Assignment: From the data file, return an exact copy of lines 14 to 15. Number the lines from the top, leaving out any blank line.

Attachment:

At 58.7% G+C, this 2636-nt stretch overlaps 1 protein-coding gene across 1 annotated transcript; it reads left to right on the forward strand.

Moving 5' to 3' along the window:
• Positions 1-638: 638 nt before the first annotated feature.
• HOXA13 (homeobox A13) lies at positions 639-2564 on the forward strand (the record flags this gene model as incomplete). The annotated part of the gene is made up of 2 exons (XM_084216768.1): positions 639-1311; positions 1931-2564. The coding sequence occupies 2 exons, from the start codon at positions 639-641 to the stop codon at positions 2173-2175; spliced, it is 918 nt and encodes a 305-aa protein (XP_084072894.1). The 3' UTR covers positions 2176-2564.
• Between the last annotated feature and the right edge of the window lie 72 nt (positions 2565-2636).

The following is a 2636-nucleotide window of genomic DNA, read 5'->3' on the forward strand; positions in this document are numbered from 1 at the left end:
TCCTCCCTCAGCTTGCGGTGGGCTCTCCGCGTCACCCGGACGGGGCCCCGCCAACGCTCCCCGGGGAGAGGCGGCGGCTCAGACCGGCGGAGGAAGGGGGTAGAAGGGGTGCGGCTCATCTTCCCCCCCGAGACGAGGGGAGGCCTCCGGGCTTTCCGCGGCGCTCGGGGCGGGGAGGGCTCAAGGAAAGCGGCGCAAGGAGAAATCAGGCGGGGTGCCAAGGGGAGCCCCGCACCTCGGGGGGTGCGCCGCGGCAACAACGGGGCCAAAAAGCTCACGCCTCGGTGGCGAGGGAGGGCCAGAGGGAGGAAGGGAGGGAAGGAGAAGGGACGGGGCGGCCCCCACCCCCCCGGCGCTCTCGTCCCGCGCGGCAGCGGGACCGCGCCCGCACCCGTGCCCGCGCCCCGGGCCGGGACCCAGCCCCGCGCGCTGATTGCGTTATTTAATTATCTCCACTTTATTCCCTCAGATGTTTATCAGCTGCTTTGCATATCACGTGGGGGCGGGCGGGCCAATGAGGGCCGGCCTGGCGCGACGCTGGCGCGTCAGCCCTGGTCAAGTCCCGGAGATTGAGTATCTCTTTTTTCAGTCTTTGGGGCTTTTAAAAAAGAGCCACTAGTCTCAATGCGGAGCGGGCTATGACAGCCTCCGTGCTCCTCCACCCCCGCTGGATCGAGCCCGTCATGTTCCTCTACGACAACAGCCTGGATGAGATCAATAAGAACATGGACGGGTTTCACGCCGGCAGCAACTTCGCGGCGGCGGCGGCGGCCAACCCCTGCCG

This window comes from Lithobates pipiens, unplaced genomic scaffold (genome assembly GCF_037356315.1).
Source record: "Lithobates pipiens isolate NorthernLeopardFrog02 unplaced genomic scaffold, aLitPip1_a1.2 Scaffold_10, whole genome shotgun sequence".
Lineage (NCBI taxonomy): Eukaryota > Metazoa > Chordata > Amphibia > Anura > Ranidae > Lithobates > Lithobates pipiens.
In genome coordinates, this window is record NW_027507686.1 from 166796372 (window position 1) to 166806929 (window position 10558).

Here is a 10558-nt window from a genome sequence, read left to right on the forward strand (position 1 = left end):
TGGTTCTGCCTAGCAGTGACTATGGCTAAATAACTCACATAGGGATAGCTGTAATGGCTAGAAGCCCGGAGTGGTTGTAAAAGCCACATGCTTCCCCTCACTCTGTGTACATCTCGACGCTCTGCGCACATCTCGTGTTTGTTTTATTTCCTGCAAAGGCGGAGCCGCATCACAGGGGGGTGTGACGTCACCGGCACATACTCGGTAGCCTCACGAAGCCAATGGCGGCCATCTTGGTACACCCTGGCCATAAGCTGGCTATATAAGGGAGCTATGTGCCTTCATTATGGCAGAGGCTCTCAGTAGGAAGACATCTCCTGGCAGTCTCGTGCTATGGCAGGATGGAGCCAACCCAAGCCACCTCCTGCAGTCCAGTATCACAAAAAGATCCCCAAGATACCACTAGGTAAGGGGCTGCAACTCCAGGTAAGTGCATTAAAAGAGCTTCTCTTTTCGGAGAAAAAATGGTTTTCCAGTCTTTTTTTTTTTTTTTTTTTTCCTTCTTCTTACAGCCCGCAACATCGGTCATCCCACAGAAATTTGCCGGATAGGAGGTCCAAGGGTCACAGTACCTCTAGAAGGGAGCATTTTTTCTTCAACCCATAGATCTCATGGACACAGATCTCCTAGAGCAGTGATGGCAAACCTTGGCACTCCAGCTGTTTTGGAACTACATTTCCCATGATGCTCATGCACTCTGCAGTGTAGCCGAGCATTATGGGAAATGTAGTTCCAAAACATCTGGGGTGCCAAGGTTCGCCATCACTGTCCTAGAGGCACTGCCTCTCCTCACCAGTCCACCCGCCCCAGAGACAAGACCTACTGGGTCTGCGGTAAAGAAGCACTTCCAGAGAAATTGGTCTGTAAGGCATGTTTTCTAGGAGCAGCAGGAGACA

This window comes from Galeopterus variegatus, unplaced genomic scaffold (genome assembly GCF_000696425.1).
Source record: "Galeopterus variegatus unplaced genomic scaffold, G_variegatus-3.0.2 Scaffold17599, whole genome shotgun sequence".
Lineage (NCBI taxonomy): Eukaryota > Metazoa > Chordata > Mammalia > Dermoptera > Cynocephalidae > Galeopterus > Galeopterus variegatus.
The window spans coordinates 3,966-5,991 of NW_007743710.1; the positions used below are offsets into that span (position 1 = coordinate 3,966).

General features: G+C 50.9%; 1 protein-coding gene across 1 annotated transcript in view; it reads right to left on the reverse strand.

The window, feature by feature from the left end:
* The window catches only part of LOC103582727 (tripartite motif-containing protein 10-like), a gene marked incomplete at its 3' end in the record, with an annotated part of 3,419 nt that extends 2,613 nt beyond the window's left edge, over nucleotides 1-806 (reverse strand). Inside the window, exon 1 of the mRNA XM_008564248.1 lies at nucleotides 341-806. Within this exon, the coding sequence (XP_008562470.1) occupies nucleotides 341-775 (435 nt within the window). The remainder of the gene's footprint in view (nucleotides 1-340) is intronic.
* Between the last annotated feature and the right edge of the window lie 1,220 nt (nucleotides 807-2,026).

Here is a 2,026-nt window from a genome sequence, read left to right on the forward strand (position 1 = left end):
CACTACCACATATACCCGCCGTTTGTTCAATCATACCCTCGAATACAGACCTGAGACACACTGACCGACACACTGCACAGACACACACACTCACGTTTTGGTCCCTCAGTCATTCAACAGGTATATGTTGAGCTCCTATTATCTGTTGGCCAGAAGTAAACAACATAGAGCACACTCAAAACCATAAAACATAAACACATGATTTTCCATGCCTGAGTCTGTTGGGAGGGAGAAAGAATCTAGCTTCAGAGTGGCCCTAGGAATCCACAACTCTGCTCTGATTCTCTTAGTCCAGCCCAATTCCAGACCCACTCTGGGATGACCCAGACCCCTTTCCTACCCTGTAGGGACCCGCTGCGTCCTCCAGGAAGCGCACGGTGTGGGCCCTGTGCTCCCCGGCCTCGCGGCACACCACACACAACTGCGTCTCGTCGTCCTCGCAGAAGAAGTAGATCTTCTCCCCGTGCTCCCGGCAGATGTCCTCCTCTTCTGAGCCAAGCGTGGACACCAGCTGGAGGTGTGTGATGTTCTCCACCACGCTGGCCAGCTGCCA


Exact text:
This window comes from Galeopterus variegatus, unplaced genomic scaffold (genome assembly GCF_000696425.1).
Source record: "Galeopterus variegatus unplaced genomic scaffold, G_variegatus-3.0.2 Scaffold17599, whole genome shotgun sequence".